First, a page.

After some fruitless expostulation, “Vernon-Smith gritted his teeth and was silent. He understood how it was that German troops were sometimes fired upon by civilians. A man with a weapon was not likely to stand very much of this.”
A few moments later some soldiers bring in a French peasant who is guilty of just this act.
“Good Heavens! They’re going to shoot him,” muttered Todd, through his chattering teeth..
Which indeed the Germans do – and the officer promises the boys that they will be next. As spies, they will be shot at dawn.
Luckily, Harry Wharton and his uncle are able to deduce where the boys have gone.
“The young duffers!” said the Colonel grimly. “They’ve stranded themselves in a country full of German foot-patrols.”
The Whartons arrive just as the boys are being lined up before the firing squad – but then they get captured, too. Luckily a platoon of French soldiers arrives, and all are saved – in just the nick of time.
It’s an exciting story, and has made me realise what a clever writer Charles Hamilton was (He wrote a vast amount of the material that appeared under the house pseudonym “Frank Richards” in The Magnet, as well as stuff that appeared there and in other magazines under such names as Gordon Conway, Frank Drake, Cecil Herbert, Gillingham Jones, Ralph Redway, Ridley Redway, Roland Rodway, Eric Stanhope, Robert Stanley, Peter Todd , Nigel Wallace Martin Clifford, Owen Conquest, Harry Dorrian, Teddy Grace and so forth.)
Under the sensationalism and stereotyping, this story is giving its young readers rather an interesting message about the war.
The two boys who venture alone into the war zone are Todd, the most serious, and Vernon-Smith, the most foolhardy of the Greyfriars classmates. Surely Hamilton is saying something about the potent dual appeal of the war – to the sense of morality, and to the thirst for adventure (a combination that must have taken many Magnet readers to the recruiting office, boldly lying about their age.)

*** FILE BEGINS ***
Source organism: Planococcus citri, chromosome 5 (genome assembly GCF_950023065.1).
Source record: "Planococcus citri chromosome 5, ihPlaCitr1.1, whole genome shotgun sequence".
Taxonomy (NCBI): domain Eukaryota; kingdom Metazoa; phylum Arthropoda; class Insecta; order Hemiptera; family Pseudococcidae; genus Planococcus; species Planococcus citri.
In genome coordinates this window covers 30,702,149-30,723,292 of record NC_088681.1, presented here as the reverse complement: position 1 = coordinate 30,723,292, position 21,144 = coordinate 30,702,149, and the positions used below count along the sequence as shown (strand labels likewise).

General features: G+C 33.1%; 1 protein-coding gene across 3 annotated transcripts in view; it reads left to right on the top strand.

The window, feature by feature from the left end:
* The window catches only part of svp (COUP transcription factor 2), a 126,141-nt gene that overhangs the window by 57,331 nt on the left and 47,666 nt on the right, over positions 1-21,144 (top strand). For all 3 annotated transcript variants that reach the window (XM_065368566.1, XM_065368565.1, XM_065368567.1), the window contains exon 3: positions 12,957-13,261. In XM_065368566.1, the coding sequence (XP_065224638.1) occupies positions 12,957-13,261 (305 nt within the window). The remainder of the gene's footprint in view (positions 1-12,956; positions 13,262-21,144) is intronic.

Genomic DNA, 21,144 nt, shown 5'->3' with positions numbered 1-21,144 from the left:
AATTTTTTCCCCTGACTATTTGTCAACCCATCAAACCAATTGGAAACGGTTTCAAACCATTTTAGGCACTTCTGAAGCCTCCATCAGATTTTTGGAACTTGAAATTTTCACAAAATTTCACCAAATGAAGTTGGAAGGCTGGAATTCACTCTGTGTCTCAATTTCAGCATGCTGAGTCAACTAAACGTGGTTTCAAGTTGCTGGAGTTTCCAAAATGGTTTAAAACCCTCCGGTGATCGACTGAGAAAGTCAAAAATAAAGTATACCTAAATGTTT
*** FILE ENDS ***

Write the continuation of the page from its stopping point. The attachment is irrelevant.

See it as an alliance of superego and id, defying rationality for the sake of satisfying a combination of powerful emotions. In this story Harry Wharton represents the rational ego, going into the war zone, but sensibly, under the command of Colonel Wharton.
In the autumn of 1914, when emotions were riding high, and more respectable boys’ writers like Captain F.S Brereton were producing books like With French at the Front, which simply encouraged their young readers in gung-ho fantasies, this story in a penny comic is doing something more ambiguous. Readers are given the pleasure of vicarious adventures in the war zone – but they are encouraged to feel dubious about Vernon-Smith’s irresponsible enjoyment of the adventure, and are made to confront the destructiveness of war. In With French at the Front all sympathetic characters have charmed lives. In this story, the franc-tireur is shot in cold blood, a “dreadful scene, which… made the two juniors almost physically sick.”
At the end, the boys are back at Greyfriars, safely away from the war and not keen to return. The story’s attitude towards the war is rather a sane one, I think.
The Magnet ceased publication during the paper shortages of the Second World War, but Hamilton (publishing as Frank Richards) then produced a series of Greyfriars books, which I used to borrow avidly from the library when I was ten or eleven. Some of them stayed in print till the seventies, I think.
Each issue of The Magnet was twenty-four large pages of small print in double columns. How many modern boys would have the motivation to do that amount of reading each week?